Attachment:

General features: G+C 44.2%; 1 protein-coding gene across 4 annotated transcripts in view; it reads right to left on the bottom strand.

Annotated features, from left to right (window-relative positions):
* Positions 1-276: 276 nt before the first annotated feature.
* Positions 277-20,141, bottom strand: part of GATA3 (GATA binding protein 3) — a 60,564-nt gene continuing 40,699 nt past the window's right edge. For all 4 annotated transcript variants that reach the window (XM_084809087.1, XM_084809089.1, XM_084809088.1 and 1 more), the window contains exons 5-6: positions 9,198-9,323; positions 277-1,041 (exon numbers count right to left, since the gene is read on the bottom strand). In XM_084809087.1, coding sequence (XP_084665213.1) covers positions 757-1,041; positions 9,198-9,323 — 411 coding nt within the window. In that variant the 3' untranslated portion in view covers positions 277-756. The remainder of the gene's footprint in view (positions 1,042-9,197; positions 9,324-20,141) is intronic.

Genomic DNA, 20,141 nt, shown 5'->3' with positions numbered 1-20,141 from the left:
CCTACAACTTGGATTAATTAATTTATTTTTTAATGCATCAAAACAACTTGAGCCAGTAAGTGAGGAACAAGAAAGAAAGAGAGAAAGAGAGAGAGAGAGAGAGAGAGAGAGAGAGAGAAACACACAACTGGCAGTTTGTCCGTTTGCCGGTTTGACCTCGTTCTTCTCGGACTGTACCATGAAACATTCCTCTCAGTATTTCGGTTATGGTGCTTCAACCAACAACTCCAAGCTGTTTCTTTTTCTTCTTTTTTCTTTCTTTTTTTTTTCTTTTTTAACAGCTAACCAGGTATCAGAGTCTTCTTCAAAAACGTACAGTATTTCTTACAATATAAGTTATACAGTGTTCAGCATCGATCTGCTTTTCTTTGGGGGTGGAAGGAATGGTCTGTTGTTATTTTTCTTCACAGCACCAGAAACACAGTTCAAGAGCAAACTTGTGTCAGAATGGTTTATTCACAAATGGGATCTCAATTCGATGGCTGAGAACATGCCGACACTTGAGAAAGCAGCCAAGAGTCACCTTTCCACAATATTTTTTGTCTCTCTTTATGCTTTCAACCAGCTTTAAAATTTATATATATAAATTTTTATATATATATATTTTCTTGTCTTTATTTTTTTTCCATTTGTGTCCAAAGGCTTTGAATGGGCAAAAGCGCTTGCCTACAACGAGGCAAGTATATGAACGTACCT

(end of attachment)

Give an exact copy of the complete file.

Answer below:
General features: G+C 44.2%; 1 protein-coding gene across 4 annotated transcripts in view; it reads right to left on the bottom strand.

Annotated features, from left to right (window-relative positions):
* Positions 1-276: 276 nt before the first annotated feature.
* Positions 277-20,141, bottom strand: part of GATA3 (GATA binding protein 3) — a 60,564-nt gene continuing 40,699 nt past the window's right edge. For all 4 annotated transcript variants that reach the window (XM_084809087.1, XM_084809089.1, XM_084809088.1 and 1 more), the window contains exons 5-6: positions 9,198-9,323; positions 277-1,041 (exon numbers count right to left, since the gene is read on the bottom strand). In XM_084809087.1, coding sequence (XP_084665213.1) covers positions 757-1,041; positions 9,198-9,323 — 411 coding nt within the window. In that variant the 3' untranslated portion in view covers positions 277-756. The remainder of the gene's footprint in view (positions 1,042-9,197; positions 9,324-20,141) is intronic.

Genomic DNA, 20,141 nt, shown 5'->3' with positions numbered 1-20,141 from the left:
CCTACAACTTGGATTAATTAATTTATTTTTTAATGCATCAAAACAACTTGAGCCAGTAAGTGAGGAACAAGAAAGAAAGAGAGAAAGAGAGAGAGAGAGAGAGAGAGAGAGAGAGAGAAACACACAACTGGCAGTTTGTCCGTTTGCCGGTTTGACCTCGTTCTTCTCGGACTGTACCATGAAACATTCCTCTCAGTATTTCGGTTATGGTGCTTCAACCAACAACTCCAAGCTGTTTCTTTTTCTTCTTTTTTCTTTCTTTTTTTTTTCTTTTTTAACAGCTAACCAGGTATCAGAGTCTTCTTCAAAAACGTACAGTATTTCTTACAATATAAGTTATACAGTGTTCAGCATCGATCTGCTTTTCTTTGGGGGTGGAAGGAATGGTCTGTTGTTATTTTTCTTCACAGCACCAGAAACACAGTTCAAGAGCAAACTTGTGTCAGAATGGTTTATTCACAAATGGGATCTCAATTCGATGGCTGAGAACATGCCGACACTTGAGAAAGCAGCCAAGAGTCACCTTTCCACAATATTTTTTGTCTCTCTTTATGCTTTCAACCAGCTTTAAAATTTATATATATAAATTTTTATATATATATATTTTCTTGTCTTTATTTTTTTTCCATTTGTGTCCAAAGGCTTTGAATGGGCAAAAGCGCTTGCCTACAACGAGGCAAGTATATGAACGTACCT